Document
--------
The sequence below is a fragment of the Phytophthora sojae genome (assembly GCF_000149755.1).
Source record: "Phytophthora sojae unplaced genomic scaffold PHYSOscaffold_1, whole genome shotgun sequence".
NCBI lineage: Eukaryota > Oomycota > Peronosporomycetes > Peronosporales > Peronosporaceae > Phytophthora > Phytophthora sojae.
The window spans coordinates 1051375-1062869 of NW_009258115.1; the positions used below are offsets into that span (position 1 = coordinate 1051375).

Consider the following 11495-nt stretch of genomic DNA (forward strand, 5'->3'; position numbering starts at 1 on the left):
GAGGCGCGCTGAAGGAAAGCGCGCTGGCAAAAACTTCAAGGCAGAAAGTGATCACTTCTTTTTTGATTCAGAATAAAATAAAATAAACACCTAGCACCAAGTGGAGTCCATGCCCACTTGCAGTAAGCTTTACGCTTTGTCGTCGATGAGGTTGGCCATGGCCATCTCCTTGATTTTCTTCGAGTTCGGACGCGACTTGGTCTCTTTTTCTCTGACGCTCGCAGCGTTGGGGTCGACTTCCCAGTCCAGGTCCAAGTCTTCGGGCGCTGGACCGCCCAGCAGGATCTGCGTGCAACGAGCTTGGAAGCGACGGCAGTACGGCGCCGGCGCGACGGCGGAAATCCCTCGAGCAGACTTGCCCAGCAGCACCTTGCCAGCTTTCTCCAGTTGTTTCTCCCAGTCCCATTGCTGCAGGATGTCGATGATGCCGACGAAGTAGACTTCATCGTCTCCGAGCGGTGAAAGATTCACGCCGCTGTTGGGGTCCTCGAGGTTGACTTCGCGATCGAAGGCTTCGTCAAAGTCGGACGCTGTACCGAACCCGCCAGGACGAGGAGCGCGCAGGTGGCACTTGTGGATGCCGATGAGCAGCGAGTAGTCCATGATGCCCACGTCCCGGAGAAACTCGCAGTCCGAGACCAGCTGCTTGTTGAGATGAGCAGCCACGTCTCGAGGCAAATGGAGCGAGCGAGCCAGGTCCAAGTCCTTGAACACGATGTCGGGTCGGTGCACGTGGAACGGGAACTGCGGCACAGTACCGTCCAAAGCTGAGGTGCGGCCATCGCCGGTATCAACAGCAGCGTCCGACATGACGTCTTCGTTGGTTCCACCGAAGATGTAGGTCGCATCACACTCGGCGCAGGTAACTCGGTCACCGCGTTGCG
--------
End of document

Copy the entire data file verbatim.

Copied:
The sequence below is a fragment of the Phytophthora sojae genome (assembly GCF_000149755.1).
Source record: "Phytophthora sojae unplaced genomic scaffold PHYSOscaffold_1, whole genome shotgun sequence".
NCBI lineage: Eukaryota > Oomycota > Peronosporomycetes > Peronosporales > Peronosporaceae > Phytophthora > Phytophthora sojae.
The window spans coordinates 1051375-1062869 of NW_009258115.1; the positions used below are offsets into that span (position 1 = coordinate 1051375).

Consider the following 11495-nt stretch of genomic DNA (forward strand, 5'->3'; position numbering starts at 1 on the left):
GAGGCGCGCTGAAGGAAAGCGCGCTGGCAAAAACTTCAAGGCAGAAAGTGATCACTTCTTTTTTGATTCAGAATAAAATAAAATAAACACCTAGCACCAAGTGGAGTCCATGCCCACTTGCAGTAAGCTTTACGCTTTGTCGTCGATGAGGTTGGCCATGGCCATCTCCTTGATTTTCTTCGAGTTCGGACGCGACTTGGTCTCTTTTTCTCTGACGCTCGCAGCGTTGGGGTCGACTTCCCAGTCCAGGTCCAAGTCTTCGGGCGCTGGACCGCCCAGCAGGATCTGCGTGCAACGAGCTTGGAAGCGACGGCAGTACGGCGCCGGCGCGACGGCGGAAATCCCTCGAGCAGACTTGCCCAGCAGCACCTTGCCAGCTTTCTCCAGTTGTTTCTCCCAGTCCCATTGCTGCAGGATGTCGATGATGCCGACGAAGTAGACTTCATCGTCTCCGAGCGGTGAAAGATTCACGCCGCTGTTGGGGTCCTCGAGGTTGACTTCGCGATCGAAGGCTTCGTCAAAGTCGGACGCTGTACCGAACCCGCCAGGACGAGGAGCGCGCAGGTGGCACTTGTGGATGCCGATGAGCAGCGAGTAGTCCATGATGCCCACGTCCCGGAGAAACTCGCAGTCCGAGACCAGCTGCTTGTTGAGATGAGCAGCCACGTCTCGAGGCAAATGGAGCGAGCGAGCCAGGTCCAAGTCCTTGAACACGATGTCGGGTCGGTGCACGTGGAACGGGAACTGCGGCACAGTACCGTCCAAAGCTGAGGTGCGGCCATCGCCGGTATCAACAGCAGCGTCCGACATGACGTCTTCGTTGGTTCCACCGAAGATGTAGGTCGCATCACACTCGGCGCAGGTAACTCGGTCACCGCGTTGCG